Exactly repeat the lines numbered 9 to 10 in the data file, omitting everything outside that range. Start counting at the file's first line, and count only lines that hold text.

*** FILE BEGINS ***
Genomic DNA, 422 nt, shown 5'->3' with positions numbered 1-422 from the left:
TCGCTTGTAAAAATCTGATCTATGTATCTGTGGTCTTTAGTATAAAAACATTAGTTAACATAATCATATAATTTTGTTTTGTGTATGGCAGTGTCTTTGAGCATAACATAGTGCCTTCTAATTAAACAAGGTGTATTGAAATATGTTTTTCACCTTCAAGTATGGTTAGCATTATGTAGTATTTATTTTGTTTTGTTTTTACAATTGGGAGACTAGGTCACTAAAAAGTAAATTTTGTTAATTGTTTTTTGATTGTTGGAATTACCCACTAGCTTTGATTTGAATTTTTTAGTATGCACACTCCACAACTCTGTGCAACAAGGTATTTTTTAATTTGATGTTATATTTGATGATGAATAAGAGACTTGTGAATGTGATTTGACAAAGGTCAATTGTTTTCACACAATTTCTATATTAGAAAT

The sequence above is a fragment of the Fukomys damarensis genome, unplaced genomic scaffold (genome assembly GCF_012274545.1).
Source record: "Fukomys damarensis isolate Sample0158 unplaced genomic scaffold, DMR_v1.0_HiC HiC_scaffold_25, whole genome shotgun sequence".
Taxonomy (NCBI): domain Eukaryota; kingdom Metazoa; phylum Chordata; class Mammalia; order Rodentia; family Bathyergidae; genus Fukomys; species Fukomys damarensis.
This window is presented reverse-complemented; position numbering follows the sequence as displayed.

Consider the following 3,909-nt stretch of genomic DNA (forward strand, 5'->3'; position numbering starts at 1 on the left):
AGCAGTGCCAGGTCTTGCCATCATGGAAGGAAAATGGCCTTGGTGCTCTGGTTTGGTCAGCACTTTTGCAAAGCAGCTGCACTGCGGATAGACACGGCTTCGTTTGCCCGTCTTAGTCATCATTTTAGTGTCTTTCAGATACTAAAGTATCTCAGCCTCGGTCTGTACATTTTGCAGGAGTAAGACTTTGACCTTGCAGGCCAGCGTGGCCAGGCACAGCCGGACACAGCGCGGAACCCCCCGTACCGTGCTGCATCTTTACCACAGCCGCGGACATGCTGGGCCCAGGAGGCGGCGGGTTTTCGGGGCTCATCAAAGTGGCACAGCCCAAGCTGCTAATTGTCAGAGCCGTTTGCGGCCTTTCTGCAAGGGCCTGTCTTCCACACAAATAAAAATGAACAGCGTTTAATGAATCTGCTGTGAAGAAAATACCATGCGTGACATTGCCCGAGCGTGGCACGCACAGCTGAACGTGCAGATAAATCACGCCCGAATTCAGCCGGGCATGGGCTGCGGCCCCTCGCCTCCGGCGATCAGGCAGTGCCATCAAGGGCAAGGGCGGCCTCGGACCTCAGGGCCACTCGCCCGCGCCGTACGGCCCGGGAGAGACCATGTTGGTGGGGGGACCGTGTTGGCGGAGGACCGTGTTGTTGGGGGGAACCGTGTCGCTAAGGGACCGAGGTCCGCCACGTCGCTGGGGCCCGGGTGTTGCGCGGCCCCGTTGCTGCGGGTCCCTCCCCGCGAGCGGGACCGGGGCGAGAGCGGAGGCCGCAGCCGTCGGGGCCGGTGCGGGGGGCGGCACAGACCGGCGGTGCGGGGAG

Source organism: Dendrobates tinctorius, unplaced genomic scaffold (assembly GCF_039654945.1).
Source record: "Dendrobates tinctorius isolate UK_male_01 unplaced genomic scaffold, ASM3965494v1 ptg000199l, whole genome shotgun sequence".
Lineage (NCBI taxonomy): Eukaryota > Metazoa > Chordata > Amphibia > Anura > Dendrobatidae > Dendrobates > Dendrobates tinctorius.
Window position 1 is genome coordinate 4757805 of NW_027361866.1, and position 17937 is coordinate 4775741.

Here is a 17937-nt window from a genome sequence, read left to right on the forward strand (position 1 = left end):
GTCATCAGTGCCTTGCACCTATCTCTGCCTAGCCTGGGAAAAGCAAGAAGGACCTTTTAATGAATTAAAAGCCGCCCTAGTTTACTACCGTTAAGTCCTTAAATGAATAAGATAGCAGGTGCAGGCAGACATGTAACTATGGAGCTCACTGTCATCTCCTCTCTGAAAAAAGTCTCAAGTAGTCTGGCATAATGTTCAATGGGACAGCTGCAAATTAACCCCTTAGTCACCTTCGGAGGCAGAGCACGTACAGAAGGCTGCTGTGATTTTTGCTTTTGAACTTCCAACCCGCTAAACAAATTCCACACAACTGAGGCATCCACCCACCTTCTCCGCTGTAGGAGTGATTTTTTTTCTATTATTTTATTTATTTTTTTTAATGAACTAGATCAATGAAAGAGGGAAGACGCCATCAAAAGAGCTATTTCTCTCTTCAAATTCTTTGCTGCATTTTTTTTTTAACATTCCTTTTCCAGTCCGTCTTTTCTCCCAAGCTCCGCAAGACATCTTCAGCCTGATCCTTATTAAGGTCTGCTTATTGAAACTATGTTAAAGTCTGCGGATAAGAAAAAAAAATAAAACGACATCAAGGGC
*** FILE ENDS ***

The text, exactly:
Source organism: Dendrobates tinctorius, unplaced genomic scaffold (assembly GCF_039654945.1).
Source record: "Dendrobates tinctorius isolate UK_male_01 unplaced genomic scaffold, ASM3965494v1 ptg000199l, whole genome shotgun sequence".